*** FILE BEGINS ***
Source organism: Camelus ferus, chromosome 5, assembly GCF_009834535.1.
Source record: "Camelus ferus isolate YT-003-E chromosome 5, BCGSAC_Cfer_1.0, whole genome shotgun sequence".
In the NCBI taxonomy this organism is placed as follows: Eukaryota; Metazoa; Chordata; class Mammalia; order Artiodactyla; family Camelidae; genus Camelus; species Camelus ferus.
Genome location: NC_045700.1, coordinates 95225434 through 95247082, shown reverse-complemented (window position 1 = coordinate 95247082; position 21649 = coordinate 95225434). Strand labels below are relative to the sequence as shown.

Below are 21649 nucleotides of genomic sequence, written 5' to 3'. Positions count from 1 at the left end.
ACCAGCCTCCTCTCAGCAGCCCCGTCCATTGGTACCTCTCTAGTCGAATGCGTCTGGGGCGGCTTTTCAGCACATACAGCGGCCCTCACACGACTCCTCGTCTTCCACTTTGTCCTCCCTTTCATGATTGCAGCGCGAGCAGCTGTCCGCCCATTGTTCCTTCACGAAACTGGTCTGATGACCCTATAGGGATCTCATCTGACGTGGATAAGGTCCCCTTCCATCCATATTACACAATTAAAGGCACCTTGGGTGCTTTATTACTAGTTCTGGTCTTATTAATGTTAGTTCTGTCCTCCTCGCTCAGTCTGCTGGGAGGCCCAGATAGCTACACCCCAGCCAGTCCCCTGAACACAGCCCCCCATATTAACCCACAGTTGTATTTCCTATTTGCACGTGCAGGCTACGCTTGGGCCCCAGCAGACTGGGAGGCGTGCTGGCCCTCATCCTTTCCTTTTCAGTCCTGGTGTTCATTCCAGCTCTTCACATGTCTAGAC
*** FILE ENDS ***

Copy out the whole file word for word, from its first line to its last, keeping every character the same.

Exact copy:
Source organism: Camelus ferus, chromosome 5, assembly GCF_009834535.1.
Source record: "Camelus ferus isolate YT-003-E chromosome 5, BCGSAC_Cfer_1.0, whole genome shotgun sequence".
In the NCBI taxonomy this organism is placed as follows: Eukaryota; Metazoa; Chordata; class Mammalia; order Artiodactyla; family Camelidae; genus Camelus; species Camelus ferus.
Genome location: NC_045700.1, coordinates 95225434 through 95247082, shown reverse-complemented (window position 1 = coordinate 95247082; position 21649 = coordinate 95225434). Strand labels below are relative to the sequence as shown.

Below are 21649 nucleotides of genomic sequence, written 5' to 3'. Positions count from 1 at the left end.
ACCAGCCTCCTCTCAGCAGCCCCGTCCATTGGTACCTCTCTAGTCGAATGCGTCTGGGGCGGCTTTTCAGCACATACAGCGGCCCTCACACGACTCCTCGTCTTCCACTTTGTCCTCCCTTTCATGATTGCAGCGCGAGCAGCTGTCCGCCCATTGTTCCTTCACGAAACTGGTCTGATGACCCTATAGGGATCTCATCTGACGTGGATAAGGTCCCCTTCCATCCATATTACACAATTAAAGGCACCTTGGGTGCTTTATTACTAGTTCTGGTCTTATTAATGTTAGTTCTGTCCTCCTCGCTCAGTCTGCTGGGAGGCCCAGATAGCTACACCCCAGCCAGTCCCCTGAACACAGCCCCCCATATTAACCCACAGTTGTATTTCCTATTTGCACGTGCAGGCTACGCTTGGGCCCCAGCAGACTGGGAGGCGTGCTGGCCCTCATCCTTTCCTTTTCAGTCCTGGTGTTCATTCCAGCTCTTCACATGTCTAGAC